How can I see a doctor at my local French pharmacy?

Doctors are not present on-site but online appointments can be made

Téléconsultation booths like the one above can be found in certain pharmacies

Reader Question: I saw a sign for téléconsultations in my local chemist. Who can use this?

Téléconsultation refers to consulting a doctor remotely, usually by internet.

In some areas, particularly where there is a shortage of doctors, there have been efforts to offer special stations for this at pharmacies in a bid to ease pressure on hospital emergency departments.

A closed room must be provided for pharmacy-based téléconsultations to guarantee privacy.

A connected stethoscope, otoscope, oximeter and blood pressure monitor must also be provided so basic health checks can be undertaken.

Some pharmacies have arrangements with groups of other healthcare professionals so people can access help in this way even when it is not with their own GP (médecin traitant) and in some cases on a ‘drop-in’ basis without an appointment.

Pharmacy staff can help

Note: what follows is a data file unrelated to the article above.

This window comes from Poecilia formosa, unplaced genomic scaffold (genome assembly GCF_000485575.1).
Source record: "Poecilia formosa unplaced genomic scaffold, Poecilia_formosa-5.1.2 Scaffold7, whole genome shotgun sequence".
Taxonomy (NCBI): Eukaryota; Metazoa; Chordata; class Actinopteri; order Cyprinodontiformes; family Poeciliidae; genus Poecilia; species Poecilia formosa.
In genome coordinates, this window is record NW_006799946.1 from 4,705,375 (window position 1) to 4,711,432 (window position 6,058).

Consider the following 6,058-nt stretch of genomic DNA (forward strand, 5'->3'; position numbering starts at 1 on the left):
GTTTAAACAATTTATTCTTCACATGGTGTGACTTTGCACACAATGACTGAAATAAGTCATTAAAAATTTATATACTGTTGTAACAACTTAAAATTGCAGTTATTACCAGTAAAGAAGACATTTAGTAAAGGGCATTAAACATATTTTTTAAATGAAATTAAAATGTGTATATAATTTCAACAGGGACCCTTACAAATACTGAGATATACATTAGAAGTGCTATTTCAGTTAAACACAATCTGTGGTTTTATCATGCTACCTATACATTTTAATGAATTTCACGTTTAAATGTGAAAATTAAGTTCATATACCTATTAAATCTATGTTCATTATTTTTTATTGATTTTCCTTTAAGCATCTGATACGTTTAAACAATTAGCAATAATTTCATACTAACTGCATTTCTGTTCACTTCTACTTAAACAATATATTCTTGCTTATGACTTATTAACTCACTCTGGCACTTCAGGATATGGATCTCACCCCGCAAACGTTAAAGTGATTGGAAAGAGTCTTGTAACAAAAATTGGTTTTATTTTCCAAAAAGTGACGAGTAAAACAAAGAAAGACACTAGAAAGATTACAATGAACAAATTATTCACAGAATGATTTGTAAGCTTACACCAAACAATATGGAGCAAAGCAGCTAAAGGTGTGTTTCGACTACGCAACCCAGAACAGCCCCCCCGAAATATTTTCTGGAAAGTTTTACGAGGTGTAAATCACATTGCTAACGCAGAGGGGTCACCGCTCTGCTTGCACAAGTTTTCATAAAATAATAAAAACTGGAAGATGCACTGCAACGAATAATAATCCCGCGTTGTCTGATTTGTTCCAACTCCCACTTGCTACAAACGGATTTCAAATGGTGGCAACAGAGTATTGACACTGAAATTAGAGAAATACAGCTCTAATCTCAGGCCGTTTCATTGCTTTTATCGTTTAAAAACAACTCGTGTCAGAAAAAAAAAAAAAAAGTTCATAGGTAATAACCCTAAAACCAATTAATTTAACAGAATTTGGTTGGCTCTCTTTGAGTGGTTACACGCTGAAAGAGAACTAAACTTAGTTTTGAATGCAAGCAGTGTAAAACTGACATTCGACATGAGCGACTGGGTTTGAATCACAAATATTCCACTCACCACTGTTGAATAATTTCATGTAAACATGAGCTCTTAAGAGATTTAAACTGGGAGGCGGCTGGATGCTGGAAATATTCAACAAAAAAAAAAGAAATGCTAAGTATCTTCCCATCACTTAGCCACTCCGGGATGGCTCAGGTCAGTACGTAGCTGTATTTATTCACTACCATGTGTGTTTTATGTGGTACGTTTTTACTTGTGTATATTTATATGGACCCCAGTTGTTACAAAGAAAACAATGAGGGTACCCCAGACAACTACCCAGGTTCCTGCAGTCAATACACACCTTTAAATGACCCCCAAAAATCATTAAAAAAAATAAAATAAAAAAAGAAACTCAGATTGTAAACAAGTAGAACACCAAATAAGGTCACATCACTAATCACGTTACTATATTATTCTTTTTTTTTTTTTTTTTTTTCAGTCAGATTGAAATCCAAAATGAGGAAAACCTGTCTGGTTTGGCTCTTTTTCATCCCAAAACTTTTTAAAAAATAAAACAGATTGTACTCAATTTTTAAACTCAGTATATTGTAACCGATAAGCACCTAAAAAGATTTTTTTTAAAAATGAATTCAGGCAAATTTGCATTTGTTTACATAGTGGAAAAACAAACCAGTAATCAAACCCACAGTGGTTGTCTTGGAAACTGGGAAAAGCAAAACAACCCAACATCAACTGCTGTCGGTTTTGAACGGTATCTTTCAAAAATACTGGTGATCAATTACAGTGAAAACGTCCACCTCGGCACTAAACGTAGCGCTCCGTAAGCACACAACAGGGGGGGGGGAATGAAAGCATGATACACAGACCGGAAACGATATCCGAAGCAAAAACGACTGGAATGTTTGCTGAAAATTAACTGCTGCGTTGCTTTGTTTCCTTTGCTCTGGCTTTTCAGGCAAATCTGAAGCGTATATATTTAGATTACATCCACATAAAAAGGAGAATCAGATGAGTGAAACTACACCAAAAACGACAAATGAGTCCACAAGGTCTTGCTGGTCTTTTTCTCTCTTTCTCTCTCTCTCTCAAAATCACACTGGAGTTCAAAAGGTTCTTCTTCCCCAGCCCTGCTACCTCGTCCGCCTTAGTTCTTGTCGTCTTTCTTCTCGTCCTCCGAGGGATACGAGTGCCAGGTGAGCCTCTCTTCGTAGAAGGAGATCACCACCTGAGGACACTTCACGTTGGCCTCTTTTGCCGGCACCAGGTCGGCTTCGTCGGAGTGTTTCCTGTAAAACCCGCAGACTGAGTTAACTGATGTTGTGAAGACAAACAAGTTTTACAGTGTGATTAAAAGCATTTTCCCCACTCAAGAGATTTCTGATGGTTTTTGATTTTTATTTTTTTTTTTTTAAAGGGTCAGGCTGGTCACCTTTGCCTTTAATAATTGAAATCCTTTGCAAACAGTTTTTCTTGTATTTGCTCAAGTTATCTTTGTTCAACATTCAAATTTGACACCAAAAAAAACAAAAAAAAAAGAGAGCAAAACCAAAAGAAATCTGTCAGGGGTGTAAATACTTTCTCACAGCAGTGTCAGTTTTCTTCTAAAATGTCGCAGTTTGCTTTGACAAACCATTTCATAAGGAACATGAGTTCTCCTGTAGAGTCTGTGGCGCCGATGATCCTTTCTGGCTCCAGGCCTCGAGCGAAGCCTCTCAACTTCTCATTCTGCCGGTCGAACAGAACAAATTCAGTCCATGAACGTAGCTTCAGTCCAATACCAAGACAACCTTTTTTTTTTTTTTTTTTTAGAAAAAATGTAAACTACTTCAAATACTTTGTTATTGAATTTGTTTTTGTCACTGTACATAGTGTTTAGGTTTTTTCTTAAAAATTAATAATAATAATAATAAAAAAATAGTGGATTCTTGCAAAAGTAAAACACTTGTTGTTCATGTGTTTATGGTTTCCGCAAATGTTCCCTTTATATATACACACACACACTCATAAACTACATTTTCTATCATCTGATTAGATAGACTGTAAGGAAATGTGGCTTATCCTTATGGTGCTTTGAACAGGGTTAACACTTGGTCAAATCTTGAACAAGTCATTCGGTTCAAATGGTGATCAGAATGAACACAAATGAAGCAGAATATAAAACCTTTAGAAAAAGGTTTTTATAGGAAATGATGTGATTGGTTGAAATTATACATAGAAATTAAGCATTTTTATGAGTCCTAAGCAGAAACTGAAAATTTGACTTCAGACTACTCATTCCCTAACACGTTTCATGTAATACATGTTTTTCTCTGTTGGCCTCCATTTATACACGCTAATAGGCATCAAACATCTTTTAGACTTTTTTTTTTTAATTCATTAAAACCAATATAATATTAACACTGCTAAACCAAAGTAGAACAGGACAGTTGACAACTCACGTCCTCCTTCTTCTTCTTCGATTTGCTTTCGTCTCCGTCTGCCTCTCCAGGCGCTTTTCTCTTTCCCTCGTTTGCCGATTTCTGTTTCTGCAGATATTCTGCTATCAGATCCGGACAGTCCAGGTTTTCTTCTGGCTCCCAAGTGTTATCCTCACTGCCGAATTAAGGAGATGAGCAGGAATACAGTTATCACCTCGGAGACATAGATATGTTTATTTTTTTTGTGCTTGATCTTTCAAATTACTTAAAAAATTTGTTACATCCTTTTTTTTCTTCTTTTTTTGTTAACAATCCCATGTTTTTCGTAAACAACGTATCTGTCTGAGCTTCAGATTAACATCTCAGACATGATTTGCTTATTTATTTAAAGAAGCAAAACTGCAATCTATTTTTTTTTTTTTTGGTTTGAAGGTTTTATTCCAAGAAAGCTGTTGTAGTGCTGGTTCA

This raises questions over reimbursement levels as, usually, those in the French healthcare system should go via their GP whenever possible or reim­bursements are reduced (with the shortfall often not compensated by mutuelle insurance).

If in doubt speak to the pharmacy staff. Full reimbursement may, for example, be allowed if it is not possible for you to consult your own GP in a reasonable amount of time.

In a pharmacy we visited, equipped by a group called Medadom, the patient inserts their carte Vitale, puts on headphones and, after receiving a code on their mobile, can speak to a health professional.

The state-reimbursed part of the care usually does not have to be paid across by the patient in such instance.

In most cases, teleconsultations are more suited to milder issues or in some cases prescription renewals. You should always go to an emergency unit for something serious.

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